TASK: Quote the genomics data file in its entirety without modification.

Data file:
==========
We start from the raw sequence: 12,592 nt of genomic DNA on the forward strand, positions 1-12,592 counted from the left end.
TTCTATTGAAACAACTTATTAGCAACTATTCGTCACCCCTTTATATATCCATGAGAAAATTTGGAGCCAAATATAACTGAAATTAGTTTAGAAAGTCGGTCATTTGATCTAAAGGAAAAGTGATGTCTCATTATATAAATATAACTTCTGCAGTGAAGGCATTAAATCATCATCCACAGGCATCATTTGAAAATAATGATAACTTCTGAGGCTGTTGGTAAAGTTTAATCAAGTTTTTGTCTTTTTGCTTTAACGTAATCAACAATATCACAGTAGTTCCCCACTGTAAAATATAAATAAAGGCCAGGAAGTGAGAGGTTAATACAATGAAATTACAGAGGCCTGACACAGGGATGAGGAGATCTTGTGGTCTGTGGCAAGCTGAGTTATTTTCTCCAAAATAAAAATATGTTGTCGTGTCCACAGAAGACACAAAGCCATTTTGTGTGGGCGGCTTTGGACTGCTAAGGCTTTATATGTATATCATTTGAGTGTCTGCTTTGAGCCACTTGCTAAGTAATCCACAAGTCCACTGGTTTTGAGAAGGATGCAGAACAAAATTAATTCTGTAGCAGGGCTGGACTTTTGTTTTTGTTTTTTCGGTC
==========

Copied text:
We start from the raw sequence: 12,592 nt of genomic DNA on the forward strand, positions 1-12,592 counted from the left end.
TTCTATTGAAACAACTTATTAGCAACTATTCGTCACCCCTTTATATATCCATGAGAAAATTTGGAGCCAAATATAACTGAAATTAGTTTAGAAAGTCGGTCATTTGATCTAAAGGAAAAGTGATGTCTCATTATATAAATATAACTTCTGCAGTGAAGGCATTAAATCATCATCCACAGGCATCATTTGAAAATAATGATAACTTCTGAGGCTGTTGGTAAAGTTTAATCAAGTTTTTGTCTTTTTGCTTTAACGTAATCAACAATATCACAGTAGTTCCCCACTGTAAAATATAAATAAAGGCCAGGAAGTGAGAGGTTAATACAATGAAATTACAGAGGCCTGACACAGGGATGAGGAGATCTTGTGGTCTGTGGCAAGCTGAGTTATTTTCTCCAAAATAAAAATATGTTGTCGTGTCCACAGAAGACACAAAGCCATTTTGTGTGGGCGGCTTTGGACTGCTAAGGCTTTATATGTATATCATTTGAGTGTCTGCTTTGAGCCACTTGCTAAGTAATCCACAAGTCCACTGGTTTTGAGAAGGATGCAGAACAAAATTAATTCTGTAGCAGGGCTGGACTTTTGTTTTTGTTTTTTCGGTC